We all go through it sometimes, struggling to stay motivated to keep working on the guitar. Everyone knows you should practice regularly to get good at something. But if you are anything like me, some days you just don't feel any inclination to start practicing at all!
Some of the reasons for this lack of motivation could be due to the following:
- Life could be really busy, and the guitar takes the back seat
- You might feel you’re not progressing enough
- You could just feel you’re in a guitar playing rut
This is completely normal! And it will happen several times over the course of your guitar playing journey. The key to enjoying learning and playing guitar is to get through the dips in motivation.
Today I’m going to share with you five things I found to help me stay motivated. This isn’t an exclusive or definitive list. In fact, I would love for you to share the ways you stay motivated in the comments!
But with all my years of playing, here are the ways I’ve been able to stay motivated.
1. Create Short-Term Goals
Creating attainable short-term goals can go a long way to keep you motivated. It gives you something practical to work on. It doesn’t need to be anything lofty.
Just make sure the goal is Specific, Measurable, and Time Bound.
For example, let’s say you want to work on playing an exercise faster. Set an ideal tempo you want to hit, and give yourself 30 days. Slowly speed up the metronome throughout the 30 days. You have a specific goal (speed), a way to measure it (tempo), and it's bound to a time (30 days).
It can also encourage to chart your progress along the way. How fast did you play it on day one? Or fifteen? Seeing how far you've come can give you a boost of motivation.
If you'd like to try it, and I encourage you to give it a shot, here’s a link so you can download the chart for yourself.
2. Commit to Daily Practice
I like to schedule my practice times. I know that if I don’t schedule my practice times, there’s a good chance they won’t happen!
Schedule 10-15 minutes per day at a time that works for you. A lot of times 10-15 minutes turns into a lot more. It’s OK if it doesn’t though. Just by setting aside this time, you’re creating a habit. This habit is a powerful tool to help you progress in your guitar playing.
Regular practicing turns into regular progress. Seeing your progress and growth is highly motivating.
3. Change Your Practice Routine
If you work on the same things every time you pick up your guitar, you’ll get a little unmotivated or bored. It's refreshing to work on something new.
I like to add something new to my practice routine every week. This could be a new exercise for something you’re already working towards (like speed). Or something entirely different.
If you’ve been working hard on scales, try to learn a finger picking song or pattern for a week. You’ll find that when you go back to the scales, it will feel fresh. The newness keeps you interested and engaged. And of course makes you a more well-rounded player.
4. Give Lessons a Try
This is especially useful if you don’t currently have a structured lesson plan. Learn new techniques or styles and don’t know where to begin. Having a qualified instructor makes all the difference. You’re not left wondering where you should go next in your playing.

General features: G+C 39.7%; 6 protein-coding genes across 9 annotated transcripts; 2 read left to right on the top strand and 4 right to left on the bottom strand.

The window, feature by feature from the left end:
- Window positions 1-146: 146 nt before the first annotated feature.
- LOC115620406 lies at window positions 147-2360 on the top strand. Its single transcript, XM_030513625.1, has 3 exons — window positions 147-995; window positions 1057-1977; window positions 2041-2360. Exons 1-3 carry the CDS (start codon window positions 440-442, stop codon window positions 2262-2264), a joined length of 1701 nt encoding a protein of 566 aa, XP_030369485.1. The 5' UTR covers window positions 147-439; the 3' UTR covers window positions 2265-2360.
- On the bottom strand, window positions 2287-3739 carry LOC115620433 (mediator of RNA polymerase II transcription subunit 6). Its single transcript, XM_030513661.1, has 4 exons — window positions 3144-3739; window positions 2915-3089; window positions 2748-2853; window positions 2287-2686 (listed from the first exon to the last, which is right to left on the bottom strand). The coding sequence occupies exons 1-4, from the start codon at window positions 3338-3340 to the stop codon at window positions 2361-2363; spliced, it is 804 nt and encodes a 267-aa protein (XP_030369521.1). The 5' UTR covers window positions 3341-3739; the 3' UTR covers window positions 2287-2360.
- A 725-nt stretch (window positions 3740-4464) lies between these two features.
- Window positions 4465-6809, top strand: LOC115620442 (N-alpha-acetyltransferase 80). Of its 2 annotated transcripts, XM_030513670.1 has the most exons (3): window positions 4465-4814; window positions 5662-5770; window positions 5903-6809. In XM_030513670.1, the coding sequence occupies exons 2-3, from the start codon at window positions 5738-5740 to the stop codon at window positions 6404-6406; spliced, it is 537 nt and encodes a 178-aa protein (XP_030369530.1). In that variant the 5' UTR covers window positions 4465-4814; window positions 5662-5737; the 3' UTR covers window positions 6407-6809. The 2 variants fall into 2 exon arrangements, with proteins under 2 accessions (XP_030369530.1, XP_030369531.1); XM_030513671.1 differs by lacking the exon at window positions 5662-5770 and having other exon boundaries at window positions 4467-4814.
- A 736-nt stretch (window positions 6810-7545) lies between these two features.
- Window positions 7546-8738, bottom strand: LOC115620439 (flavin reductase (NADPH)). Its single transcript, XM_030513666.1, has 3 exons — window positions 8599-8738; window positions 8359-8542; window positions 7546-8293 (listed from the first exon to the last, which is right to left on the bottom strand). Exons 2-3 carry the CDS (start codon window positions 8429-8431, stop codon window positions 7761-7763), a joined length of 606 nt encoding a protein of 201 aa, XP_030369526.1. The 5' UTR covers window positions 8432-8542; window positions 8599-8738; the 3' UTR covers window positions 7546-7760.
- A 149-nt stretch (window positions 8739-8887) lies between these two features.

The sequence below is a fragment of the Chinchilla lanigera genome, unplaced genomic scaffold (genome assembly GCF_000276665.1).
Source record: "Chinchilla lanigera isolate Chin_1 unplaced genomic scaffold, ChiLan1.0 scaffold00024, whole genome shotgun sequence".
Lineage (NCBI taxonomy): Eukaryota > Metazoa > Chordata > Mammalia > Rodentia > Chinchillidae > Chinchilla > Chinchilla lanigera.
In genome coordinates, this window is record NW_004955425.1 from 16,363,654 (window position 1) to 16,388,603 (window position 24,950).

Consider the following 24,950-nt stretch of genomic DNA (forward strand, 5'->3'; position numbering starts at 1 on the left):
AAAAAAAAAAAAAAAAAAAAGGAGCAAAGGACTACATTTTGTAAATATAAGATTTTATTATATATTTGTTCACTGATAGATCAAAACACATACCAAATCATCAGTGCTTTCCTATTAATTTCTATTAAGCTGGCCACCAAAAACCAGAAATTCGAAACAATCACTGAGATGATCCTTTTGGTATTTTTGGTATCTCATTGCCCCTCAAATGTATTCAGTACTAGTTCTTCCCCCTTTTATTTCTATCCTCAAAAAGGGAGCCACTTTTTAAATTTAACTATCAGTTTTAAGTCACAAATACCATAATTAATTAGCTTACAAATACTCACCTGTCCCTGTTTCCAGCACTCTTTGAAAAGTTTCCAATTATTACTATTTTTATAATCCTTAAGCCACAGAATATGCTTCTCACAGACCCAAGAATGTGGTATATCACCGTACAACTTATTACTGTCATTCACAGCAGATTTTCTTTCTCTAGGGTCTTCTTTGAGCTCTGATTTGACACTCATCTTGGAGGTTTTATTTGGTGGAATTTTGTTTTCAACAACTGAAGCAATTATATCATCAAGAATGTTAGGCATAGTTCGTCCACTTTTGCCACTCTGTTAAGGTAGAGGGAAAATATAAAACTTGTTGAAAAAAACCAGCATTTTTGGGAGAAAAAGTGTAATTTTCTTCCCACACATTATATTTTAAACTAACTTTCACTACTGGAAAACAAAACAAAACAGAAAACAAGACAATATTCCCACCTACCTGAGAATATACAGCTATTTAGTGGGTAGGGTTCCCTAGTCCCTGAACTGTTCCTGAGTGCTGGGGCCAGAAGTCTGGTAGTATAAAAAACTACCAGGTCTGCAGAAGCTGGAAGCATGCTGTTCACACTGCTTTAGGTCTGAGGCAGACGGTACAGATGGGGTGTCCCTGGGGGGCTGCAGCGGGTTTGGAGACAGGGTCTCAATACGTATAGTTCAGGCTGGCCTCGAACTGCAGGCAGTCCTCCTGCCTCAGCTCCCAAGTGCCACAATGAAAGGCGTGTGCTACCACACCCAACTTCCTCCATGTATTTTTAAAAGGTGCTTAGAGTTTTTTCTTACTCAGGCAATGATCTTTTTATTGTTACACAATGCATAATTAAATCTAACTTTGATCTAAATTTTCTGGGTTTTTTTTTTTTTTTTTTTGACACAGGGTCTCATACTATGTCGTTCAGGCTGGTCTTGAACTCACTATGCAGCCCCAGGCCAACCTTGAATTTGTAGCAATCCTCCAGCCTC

If you prefer a go-at-your-own-pace lesson style, and especially if you’re new to guitar playing, try a structured online course. Structured lesson plans build a solid foundation. And they help keep you engaged and motivated.
5. Seek Inspiration From Every Direction
Good movies have a way of giving us inspiration. They transcend entertainment and become motivation for us. Themes of excellence, persistence, and overcoming obstacles can carry a lot of weight in our real-world lives.
I recently saw Bohemian Rhapsody. Watching all the great guitar players gave me a great deal of inspiration. It made me want to go home and play guitar. It’s a wonderful thing.
(The 1980s Crossroads movie with Ralph Macchio and Steve Vai is another one, though very different.)
Bonus Words Of Wisdom
This might seem counter-intuitive, but it comes from years of experience.
Everyone feels more motivated and less motivated. This is completely normal.
Early on, I used to beat myself up if I wasn’t feeling particularly inspired. I realize now that it just makes things worse. I encourage you to allow yourself to feel the ebbs and flows of the guitar playing journey without going into guilt mode.
It’s okay to take a break sometimes. You could take a break in the middle of your practice session. It could also mean taking several days off from playing your guitar.
This may sound like it goes against some of my earlier advice, but it doesn’t. I’m talking about strategically taking a break every once in a while. Removing the ‘burden’ of practicing and making it fun again when you come back.
This, combined with a regular practice schedule and setting short-term goals, could be just the thing to give you a boost. And if you come back at it reinvigorated, you’ll be a better guitar player for it.
I hope this list gave you some good ideas to work on. Just by reading this, you made another step in your guitar playing journey. Good job!
And thanks for being a part of this community. If you have something that helps keep you motivated and inspired, let us know in the comments.
(I’d especially love to know the movies that you’ve found inspiring!)
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We would love to hear your comments and questions. What specific things are you struggling with while learning guitar?